It was Sparta that would eventually put down the tyrannies thanks to their long-lasting regime free from tyranny for over 400 years, supported by Athens (Note: this is distinct from the Athenian account of their victory without the help of Sparta who was busy at a religious festival when the Medes invaded). After the repulsion of the Medes (Persians), the Hellenes split into two factions: the Spartans, the chief military power of the Hellenes who established their regime by building loyal oligarchies at each polis under their protection, and the Athenians, the democracy and naval power who imposed monetary tributes on their subordinate city-states. However, Thucydides is critical of Athens, the first city to embrace a relaxed and luxurious style of life. Thucydides muses on the distinctions between Spartan and Athenian culture -while he maintains the superiority of the Spartans, he also imagines that years from now the ruins of Athens will be looked upon as greater than those of Sparta. He states that while many accept the account of the origins of the Peloponnesian War to be the breaking of the peace treaty between Athens and the Peloponnesians, Thucydides claims the chief cause must be the alarming growth of Athens that Sparta found threatening.

In a dispute between the Corcyrans and the Corinthians, both request aid from Athens, but Athens chooses Corcyra by providing defensive naval support. This threatens Sparta and her allies. Corinth attacks Sparta for allowing the Athenian tyranny to spread, and the Athenians try to self-righteously defend their actions.

It should be noted that Thucydides gives an account of the Hellenes -a city in “motion”, i.e. at war. Socrates calls for this in the Timaeus, the Platonic dialogue immediately following the Republic, and a similar account of Hellenic origins and decay is given in the Laws. In the same way that Plato uses the particular to explore the universal, i.e. the life and death of Socrates, so Thucydides uses the particular -the “great motion” of the war between Sparta and Athens, to explore the universal. However unlike the philosopher, Thucydides’s horizon extends only as far as the city, not in speech but in motion. That is, his history is an account the particular cities in situations that have already come to pass in an effort to proceed to a better account of the good and just city.

For this reading I used the impeccable Landmark edition by businessman turned classical scholar, Robert B. Strassler.

Darius and the New Persian Regime

In Book III of Herodotus’s Inquiries, we encounter a problem among the Persians. The untimely death of the insane king Cambyses has led to a power vacuum filled by the corrupt Magi. When the Persians finally instill a revolt against the Magi, a conspiracy of seven men decides to storm the palace and regain power. However, the problem remains for the future of Persia: what form of government should be established? How will it be decided? What is the most just regime?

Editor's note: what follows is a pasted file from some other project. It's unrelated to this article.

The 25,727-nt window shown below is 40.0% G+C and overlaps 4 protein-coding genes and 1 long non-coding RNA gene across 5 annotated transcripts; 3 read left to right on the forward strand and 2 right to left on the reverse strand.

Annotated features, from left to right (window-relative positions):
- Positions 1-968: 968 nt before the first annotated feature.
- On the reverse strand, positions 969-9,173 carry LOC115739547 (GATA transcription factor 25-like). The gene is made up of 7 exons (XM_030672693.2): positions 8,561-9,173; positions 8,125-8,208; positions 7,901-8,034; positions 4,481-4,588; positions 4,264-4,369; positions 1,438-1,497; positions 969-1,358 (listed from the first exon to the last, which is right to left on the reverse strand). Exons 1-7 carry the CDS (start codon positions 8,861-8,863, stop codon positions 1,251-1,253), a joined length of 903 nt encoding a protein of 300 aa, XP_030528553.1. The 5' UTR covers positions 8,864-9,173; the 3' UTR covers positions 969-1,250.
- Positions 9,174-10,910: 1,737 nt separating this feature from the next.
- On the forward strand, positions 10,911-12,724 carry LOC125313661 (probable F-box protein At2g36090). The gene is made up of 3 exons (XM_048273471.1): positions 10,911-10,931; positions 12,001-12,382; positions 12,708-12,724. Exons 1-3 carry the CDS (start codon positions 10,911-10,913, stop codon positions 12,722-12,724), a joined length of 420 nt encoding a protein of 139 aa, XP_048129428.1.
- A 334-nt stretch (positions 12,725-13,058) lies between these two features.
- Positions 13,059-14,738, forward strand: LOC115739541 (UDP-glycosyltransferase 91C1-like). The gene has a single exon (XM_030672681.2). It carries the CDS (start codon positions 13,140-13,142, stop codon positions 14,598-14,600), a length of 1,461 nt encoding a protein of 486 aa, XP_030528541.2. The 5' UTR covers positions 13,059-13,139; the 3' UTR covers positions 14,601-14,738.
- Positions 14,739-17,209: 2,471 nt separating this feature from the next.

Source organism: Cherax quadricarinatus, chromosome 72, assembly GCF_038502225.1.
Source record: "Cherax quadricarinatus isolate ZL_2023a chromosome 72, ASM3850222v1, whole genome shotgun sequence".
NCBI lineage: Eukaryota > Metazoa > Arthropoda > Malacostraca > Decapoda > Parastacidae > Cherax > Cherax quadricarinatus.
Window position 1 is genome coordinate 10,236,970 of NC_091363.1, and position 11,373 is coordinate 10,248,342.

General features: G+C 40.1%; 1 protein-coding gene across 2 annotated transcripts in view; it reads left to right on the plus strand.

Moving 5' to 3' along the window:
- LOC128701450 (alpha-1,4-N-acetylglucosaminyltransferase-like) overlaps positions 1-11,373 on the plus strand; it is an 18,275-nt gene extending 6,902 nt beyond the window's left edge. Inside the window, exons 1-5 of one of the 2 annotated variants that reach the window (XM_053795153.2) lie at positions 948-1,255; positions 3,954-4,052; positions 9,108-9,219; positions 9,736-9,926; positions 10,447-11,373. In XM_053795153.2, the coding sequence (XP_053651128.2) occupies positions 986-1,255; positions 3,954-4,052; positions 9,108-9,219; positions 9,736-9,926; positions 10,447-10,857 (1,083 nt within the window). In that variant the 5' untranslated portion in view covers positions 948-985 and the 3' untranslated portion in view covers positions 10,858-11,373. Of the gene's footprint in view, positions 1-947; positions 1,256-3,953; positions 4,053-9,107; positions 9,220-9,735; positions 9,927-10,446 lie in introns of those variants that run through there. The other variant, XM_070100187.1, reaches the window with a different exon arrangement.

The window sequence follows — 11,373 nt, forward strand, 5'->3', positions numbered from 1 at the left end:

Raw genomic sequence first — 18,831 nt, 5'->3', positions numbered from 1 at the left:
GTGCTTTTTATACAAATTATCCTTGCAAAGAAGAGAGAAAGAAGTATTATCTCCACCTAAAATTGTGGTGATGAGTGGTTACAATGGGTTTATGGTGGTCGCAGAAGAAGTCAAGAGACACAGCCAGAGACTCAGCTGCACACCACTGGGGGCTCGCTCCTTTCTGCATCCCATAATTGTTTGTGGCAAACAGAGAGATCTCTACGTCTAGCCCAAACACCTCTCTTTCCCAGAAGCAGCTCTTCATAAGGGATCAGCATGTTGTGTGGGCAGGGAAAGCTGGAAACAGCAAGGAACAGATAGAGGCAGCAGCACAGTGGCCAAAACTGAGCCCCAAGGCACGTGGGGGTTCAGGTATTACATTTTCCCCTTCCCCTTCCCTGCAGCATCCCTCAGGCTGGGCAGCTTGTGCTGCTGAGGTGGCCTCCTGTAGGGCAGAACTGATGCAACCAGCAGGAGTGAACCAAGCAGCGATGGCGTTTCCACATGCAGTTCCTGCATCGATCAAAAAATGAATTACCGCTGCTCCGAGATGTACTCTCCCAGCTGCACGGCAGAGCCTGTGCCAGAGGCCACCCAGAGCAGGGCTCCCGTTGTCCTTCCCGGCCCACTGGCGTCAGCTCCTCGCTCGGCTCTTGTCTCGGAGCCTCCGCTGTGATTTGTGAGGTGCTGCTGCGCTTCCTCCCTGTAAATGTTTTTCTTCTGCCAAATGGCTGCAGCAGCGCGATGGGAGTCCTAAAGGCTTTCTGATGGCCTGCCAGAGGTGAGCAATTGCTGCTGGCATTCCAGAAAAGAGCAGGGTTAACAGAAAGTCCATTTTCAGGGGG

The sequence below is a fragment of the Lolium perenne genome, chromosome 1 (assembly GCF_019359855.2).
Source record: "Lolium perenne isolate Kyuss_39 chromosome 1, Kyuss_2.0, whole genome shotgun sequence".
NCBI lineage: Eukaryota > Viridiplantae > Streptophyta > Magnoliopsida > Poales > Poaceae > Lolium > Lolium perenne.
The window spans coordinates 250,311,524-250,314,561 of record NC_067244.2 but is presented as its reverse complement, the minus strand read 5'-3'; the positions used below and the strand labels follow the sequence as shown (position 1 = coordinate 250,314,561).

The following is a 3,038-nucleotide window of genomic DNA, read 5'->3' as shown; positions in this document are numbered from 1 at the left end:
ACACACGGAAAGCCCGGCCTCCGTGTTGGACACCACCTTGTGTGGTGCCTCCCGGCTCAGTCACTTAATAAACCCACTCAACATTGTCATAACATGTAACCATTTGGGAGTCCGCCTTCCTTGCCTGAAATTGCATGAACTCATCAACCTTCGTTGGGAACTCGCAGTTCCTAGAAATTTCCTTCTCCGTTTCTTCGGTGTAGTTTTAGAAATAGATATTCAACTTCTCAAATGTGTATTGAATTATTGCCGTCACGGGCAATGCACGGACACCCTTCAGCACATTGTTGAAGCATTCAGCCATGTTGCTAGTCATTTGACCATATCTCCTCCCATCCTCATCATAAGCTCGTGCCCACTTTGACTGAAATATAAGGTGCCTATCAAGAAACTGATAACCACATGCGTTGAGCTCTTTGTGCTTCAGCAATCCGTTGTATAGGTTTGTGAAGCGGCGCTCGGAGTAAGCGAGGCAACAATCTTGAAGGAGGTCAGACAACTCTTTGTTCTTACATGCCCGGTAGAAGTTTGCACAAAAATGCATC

The first to declare the best means forward, Otanes, encourages the men to place the government in the hands of all Persians, a democracy. He says this in reaction to a monarchical form of government wherein the regime is neither “pleasant nor good,” and as justification he reminds the men of the terrible monarchs, Cambyses and the Magus, to demonstrate that a Monarchy is unnatural and short lived. Additionally, in presenting his case, Otanes asks: how could a monarchy be coherent and harmonious when the ruler is accountable to no one? Otanes seeks for accountability and a more pleasant regime. He makes the claim that even the “best of men” will go insane by the immense amount of power placed in him, which spawns envy and arrogance, in which all evil lies, and human nature is incapable of overcoming these in the position of a tyrant. However, the rule of the majority has the most “beautiful” name of all -Equality. All actions are drawn by lot and are held accountable by the many, everything is held to an audit. Nothing is left unseen. The masses can become like Gyges and see the truth. Therefore, Otanes proposes elevating the masses of men to a ruling position, because “in the many is the whole”. As is the nature of democracy, or a rule of the people, Otanes is concerned primarily with numbers. Like the shape of a square, he longs for a mathematical equality that can be apportioned to the “whole” so as to present a safe option that does not risk corruption.

Next, Megabyzos, defends an oligarchic regime. He agrees with Otanes’s criticism of a monarchy, however he states that nothing can be more worthless than an effectual mob, which is the natural tendency of democracy. In escaping the arrogance of a tyrant, the Persians must not seek salvation in the undisciplined and uneducated common people (here, Megabyzos employs the word demos meaning common people or demes, districts located outside the center of the polis, the Acropolis. Otanes had previously employed the use of plethos, meaning a majority or koinon meaning the authority of the public or the common people). Megabyzos accuses the masses of men of behaving like an undiscerning torrent -this is a good option for the enemies of the Persians but not for the best of men among the Persians. He ends his apologia stating that the present company will be included among the future oligarchs, in the rule of the few.